Amendment 7 would undermine the essence of the Bill because it increases, not reduces, the opportunity for differences between constituencies. I referred to Basingstoke during my intervention on the hon. Member for Lancaster and Fleetwood. Currently we have almost 83,000 voters in Basingstoke, whereas a constituency such as Rhondda has just over 50,000. That shows starkly the necessity for change and for us to take this opportunity to make that change work as well as it can. It is as much to do with the way the current system works, in terms of Parliament being able to intervene in these measures. The difference between those constituencies is stark. But it is incumbent on us to ensure that any changes we put in place do not build another raft of problems for the future.

John Spellar Portrait John Spellar
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The right hon. Lady’s example of the Rhondda does not hold, I am afraid, because the allocation of seats to Wales will be based on the number of registered electors. Therefore, there may be some variations within Wales, but her seat in Basingstoke and constituencies in Wales are covered by another part of the Bill. Yet again, why have this dislocation when it does not actually impact in the way that she is describing?

Maria Miller Portrait Mrs Miller
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I think my voters, and I am sure others, would want to be aware of the difference between constituencies, and whether they are in Wales or Hampshire, each voter should have the same ability to be represented in this place. That is manifestly not the case at the moment.

We had no end of evidence from experts on that point, and I think we should all thank those who took the time, not only to give written evidence to the Committee, but to appear before the Committee in person too. It was clear from that evidence to the Committee that there was no compelling reason to deviate from the Government’s proposals; it is important to put that on the record today.

Dr Alan Renwick from University College London said in oral evidence that no academic expert would be able to decide that what was on the face of the Bill should be changed. It is clear also from the evidence that there is room for accommodating those rules that we discussed at length, that there is sufficient flexibility in practice, and that the Boundary Commission will still be able to adhere to community ties.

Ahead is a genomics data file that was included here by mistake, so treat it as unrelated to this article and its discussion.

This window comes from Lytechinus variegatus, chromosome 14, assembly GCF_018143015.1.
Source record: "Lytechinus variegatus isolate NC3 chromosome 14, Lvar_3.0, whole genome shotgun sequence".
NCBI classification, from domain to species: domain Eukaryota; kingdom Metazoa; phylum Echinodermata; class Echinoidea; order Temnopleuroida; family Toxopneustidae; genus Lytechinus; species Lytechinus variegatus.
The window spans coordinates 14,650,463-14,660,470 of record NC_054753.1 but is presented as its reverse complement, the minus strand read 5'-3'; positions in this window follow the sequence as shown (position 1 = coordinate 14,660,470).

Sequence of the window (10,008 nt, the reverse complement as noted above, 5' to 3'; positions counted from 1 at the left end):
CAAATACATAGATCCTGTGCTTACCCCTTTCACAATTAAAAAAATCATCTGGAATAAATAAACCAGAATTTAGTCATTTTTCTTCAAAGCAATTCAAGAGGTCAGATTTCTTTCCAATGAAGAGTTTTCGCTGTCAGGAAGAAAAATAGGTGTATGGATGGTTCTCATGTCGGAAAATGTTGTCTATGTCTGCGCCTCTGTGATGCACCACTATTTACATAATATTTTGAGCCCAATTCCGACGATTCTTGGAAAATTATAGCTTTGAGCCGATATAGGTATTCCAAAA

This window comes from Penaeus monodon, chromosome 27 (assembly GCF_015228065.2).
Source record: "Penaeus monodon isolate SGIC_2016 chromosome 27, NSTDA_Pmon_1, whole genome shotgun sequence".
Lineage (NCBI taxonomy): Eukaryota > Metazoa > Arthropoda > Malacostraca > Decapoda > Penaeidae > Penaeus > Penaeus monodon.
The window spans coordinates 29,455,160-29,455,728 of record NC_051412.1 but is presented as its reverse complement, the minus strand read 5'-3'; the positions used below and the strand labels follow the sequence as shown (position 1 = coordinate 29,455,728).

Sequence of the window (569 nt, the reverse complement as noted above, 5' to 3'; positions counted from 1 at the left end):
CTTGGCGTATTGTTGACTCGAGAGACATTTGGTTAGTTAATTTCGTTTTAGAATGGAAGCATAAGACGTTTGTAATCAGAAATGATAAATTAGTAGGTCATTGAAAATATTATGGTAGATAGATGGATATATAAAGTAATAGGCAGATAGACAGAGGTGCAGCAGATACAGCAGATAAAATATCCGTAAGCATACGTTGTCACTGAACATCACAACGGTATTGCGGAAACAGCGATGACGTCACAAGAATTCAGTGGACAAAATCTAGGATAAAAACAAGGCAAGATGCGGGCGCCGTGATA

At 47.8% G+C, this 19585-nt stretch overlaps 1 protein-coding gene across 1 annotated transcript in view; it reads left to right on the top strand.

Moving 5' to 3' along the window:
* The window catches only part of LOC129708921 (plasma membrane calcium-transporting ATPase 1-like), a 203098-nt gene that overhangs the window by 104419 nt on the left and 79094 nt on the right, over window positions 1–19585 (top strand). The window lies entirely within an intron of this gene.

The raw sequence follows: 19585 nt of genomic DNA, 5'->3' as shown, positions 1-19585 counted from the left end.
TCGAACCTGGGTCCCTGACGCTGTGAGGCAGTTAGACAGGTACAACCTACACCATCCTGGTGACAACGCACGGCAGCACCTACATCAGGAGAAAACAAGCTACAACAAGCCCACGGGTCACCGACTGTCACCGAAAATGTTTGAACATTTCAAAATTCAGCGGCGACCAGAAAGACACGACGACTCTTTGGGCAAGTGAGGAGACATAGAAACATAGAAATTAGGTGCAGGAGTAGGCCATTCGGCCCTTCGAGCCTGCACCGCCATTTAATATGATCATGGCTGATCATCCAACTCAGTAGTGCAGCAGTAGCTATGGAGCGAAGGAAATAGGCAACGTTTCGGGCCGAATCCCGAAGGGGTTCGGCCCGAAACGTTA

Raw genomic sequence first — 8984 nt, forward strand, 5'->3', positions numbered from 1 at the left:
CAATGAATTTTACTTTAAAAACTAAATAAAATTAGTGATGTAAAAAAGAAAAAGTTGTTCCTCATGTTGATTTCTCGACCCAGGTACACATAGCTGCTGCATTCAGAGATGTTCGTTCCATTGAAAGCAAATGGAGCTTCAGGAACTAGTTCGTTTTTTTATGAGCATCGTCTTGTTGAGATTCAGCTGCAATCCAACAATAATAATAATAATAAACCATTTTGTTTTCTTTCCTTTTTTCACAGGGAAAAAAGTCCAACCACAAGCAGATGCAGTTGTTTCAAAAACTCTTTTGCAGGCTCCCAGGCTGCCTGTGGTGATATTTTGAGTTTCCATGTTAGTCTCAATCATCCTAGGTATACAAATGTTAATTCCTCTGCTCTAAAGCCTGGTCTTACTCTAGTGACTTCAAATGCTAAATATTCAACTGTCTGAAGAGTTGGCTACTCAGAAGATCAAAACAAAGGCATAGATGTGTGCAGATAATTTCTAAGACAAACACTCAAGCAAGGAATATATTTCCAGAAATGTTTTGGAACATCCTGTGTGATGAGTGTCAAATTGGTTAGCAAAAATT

I now come to the main point that I want to make to the Leader of the House, because it really perturbed the Committee. I absolutely agree that the amendment should not be made, but I want to be opportunistic and take the opportunity to land this point once more with the Government. We were concerned about the evidence that we saw from the Boundary Commission for England, and its ability to work within the way that the Bill sets out.

The oral evidence from Mr Tony Bellringer from the Boundary Commission for England very much underlined the commission’s current approach of working with wards as “building blocks”, and emphasised that currently that organisation does not hold a system or a dataset that could allow it to work in any other way. Yet, on the other hand, we heard—I think on the same day—that the Boundary Commission for Scotland does just that: it holds datasets that allow it to work at a sub-ward level. It is important that my right hon. Friend addresses that point, so that we may send a very loud message to the Boundary Commission for England that our democracy is important to us, that the Bill is all about equally sized constituencies, and that the commission needs to work with that.

My hon. Friend the Member for Heywood and Middleton (Chris Clarkson) reminded us in Committee that it was the chartists who, in the people’s charter of 1838, called for the principle of electoral equality, and said that that should remain the cornerstone of our democracy now and in future. I hope that the Leader of the House will reassure the House that no historical approach by the Boundary Commission for England will stand in the way of that organisation’s creating equal constituencies following the coming into force of this legislation, so that a vote in whichever part of the United Kingdom we live, from here to Ynys Môn and beyond, can count equally.